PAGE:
Mar 31, 2022
Scientific Questions Then and Now: Creation


Max Planck Institute for the History of Science, Boltzmannstraße 22, 14195 Berlin, Germany
Zoom/Online Meeting Platform
Contact and Registration

The Lecture Series is open to all interested. If you would like to join a session please contact Anina Woischnig (awoischnig@mpiwg-berlin.mpg.de) by March 30, 2022. Please note that this event will be recorded and made accessible to the public. The Zoom links for each session will be circulated among all registered participants beforehand.

About This Series

How are scientific questions posed and answered by scientists, from premodern times until today? Despite radical changes in world views, the apparent persistence of certain recurrent questions in the history of science is striking: examples of such questions include “Where does the world come from?”, “What is it made of?”, “What is life?”, “What is consciousness?”, or “Is the world knowable?”
Our speakers’ series “Scientific Questions Then and Now” seeks to understand the extent to which such recurrent questions have in fact remained “the same”. One key goal of this series will therefore be to determine whether there is, or is not, any core notion of science that remains constant from premodern times to the present, a core notion that would allow for meaningful discussion and communication among representatives of different historic traditions of science.

We will bring together contemporary scientists with historians of premodern philosophy, to ask whether some of these recurrent questions may still be relevant to contemporary scientific research and practice.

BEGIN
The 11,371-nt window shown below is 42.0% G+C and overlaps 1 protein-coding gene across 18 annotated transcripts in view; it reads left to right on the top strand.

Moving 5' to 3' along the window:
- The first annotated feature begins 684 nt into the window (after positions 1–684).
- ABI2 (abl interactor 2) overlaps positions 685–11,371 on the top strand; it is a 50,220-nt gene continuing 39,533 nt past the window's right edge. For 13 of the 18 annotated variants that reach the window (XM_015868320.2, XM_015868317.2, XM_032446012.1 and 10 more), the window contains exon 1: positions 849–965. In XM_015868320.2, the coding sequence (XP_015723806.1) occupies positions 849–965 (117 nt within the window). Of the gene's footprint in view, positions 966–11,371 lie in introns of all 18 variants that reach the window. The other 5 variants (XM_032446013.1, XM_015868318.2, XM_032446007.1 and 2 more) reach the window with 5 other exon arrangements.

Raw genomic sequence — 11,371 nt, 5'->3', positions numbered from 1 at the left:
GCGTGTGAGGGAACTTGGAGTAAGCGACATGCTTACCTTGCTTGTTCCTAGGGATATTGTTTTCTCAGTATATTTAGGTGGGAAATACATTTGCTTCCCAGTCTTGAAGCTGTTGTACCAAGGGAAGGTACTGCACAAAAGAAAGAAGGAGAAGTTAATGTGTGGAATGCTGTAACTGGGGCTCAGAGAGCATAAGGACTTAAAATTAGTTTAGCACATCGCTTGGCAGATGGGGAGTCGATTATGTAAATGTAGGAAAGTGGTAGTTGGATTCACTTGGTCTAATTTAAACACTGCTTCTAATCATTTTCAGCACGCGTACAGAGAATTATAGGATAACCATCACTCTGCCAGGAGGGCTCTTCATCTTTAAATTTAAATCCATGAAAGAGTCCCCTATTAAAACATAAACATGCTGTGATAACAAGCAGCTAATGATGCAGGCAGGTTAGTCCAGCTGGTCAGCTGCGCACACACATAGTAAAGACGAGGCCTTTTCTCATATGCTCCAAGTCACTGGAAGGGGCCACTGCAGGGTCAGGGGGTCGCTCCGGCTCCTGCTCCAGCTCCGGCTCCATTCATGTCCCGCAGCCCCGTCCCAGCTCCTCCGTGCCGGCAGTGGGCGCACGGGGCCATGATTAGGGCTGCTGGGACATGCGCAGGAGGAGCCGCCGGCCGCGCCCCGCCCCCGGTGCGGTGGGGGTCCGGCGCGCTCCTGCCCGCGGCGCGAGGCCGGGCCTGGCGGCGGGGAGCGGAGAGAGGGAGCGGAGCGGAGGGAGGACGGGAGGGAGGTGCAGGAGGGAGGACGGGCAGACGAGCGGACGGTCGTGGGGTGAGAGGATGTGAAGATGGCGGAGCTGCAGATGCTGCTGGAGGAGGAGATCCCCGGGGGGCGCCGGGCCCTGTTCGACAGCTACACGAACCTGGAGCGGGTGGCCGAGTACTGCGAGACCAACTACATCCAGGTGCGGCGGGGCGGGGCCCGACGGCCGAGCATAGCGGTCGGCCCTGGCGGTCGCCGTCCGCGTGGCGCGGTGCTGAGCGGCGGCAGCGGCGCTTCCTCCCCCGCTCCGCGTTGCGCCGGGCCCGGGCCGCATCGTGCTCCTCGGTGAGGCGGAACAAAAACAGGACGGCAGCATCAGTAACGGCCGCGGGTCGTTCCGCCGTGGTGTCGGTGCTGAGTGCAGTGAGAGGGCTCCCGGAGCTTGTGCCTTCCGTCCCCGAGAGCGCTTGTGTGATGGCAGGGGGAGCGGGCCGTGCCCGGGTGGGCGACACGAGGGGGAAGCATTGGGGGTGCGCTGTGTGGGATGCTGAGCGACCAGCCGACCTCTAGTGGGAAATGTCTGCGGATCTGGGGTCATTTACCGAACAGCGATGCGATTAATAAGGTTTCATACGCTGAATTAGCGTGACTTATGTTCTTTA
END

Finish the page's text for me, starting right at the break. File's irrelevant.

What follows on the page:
2022-03-31T15:30:00SAVE IN I-CAL 2022-03-31 15:30:00 2022-03-31 20:00:00 Scientific Questions Then and Now: Creation Abstracts Jean-Luc Lehners: The Big Bang and Quantum Gravity. Current Ideas about Ancient Times Link to video I will start by reviewing the observational evidence for the hot big bang model of the universe. The big bang itself however remains only partially understood and leads to many interesting questions, e.g. was it the beginning of spacetime and matter? Or was it a transition from a prior phase? And if so, would a creation event still be needed? Would such a creation event even be observable/testable? What we can infer about these issues depends largely on the nature of quantum gravity. For this reason, I will attempt to lay out current thoughts about these questions from the point of view of semi-classical gravity and string theory. Alberto Ross: God, Creation, and Causality in Ancient Philosophy Link to video The aim of this presentation is to offer an overview and a reconstruction of the most relevant arguments on the creation and the eternity of the world in Ancient Philosophy. I will concentrate my attention on the theory of the origin of the cosmos in Plato's Timaeus, the doctrine of the eternity of motion in Aristotle's Physics, and the reception of these positions in Late Antiquity. In particular, I will try to show that the Neoplatonic commentators of Aristotle made interesting proposals to harmonize the Platonic and Aristotelian points of view, which gave rise to new arguments and approaches to explain the existence of nature and heaven. Michael Chase: Creation and Continuity in Neoplatonism Link to video Pagan Neoplatonists such as Proclus and Simplicius argued that reality comes into existence as a result of a process of atemporal, continuous emanation of ontologically lower principles from higher ones. In contrast, Christian Neoplatonists such as John Philoponus argued that God creates reality instantaneously (Greek en tôi nun). At first glance, it is not easy to perceive the difference: for both parties, reality is produced atemporally. It is argued here that what distinguishes the two views is primarily the fact that for the pagans, “creation” is continuous, while for Philoponus it is discontinuous. Thus, the best criterion for the distinction is the following: assuming the world is brought into existence through the action of a divine principle, if the world can be said to have a first moment of its existence, we have to do with creation; if not, we have to do with emanation. Marina Cortés: Carving New Paths in Theoretical Physics Link to video Modern cosmology holds that the Universe is a dynamic evolving entity, that galaxies form and collide and grow, that stars and their planets are created and ultimately extinguished, for example in supernova explosions. All this is witnessed directly by the powerful telescopes that let us receive light from the distant past of the Universe’s history. Did the world come into existence? Yes. 4.5 billion years ago a collapsing dust cloud heated and ignited to form the Sun and the residues formed the planets. Did the Universe come into existence? Yes. No one knows how it began, but plentiful evidence shows that the Universe is 13.8 billion years old, that its beginnings were hot and dense. and that after some hundreds of millions of years the first galaxies and stars formed. We do not know when life began in the Universe (or in the portion of the Universe that we can study), but at least on Earth the fossil record shows it began early in the Earth’s lifespan and has been resilient enough to receive from five mass extinctions (and now yields a species apparently incapable of averting a sixth). The interesting new prospect in the debate of creation lies in an ongoing revolution in theoretical physics led by the ideas of Cortês, Kauffman, Liddle and Smolin, and formulated in the Biocosmology argument. The complete research programme argues that theoretical physics requires, for its self-preservation, to consider the introduction of new methods of scientific inquiry—not currently on offer in the pallet of tools of the discipline. We have shaped, and continue to shape, a new vision for theoretical physics that opens up new scientific fields. Simultaneously, this gets us, theoretical physicists, a seat at the table discussing fields which have until now lain unquestionably outside of the bounds of the discipline, for reasons that need almost be described as aesthetical taste and dogma. Max Planck Institute for the History of Science, Boltzmannstraße 22, 14195 Berlin, Germany Zoom/Online Meeting Platform Europe/Berlin public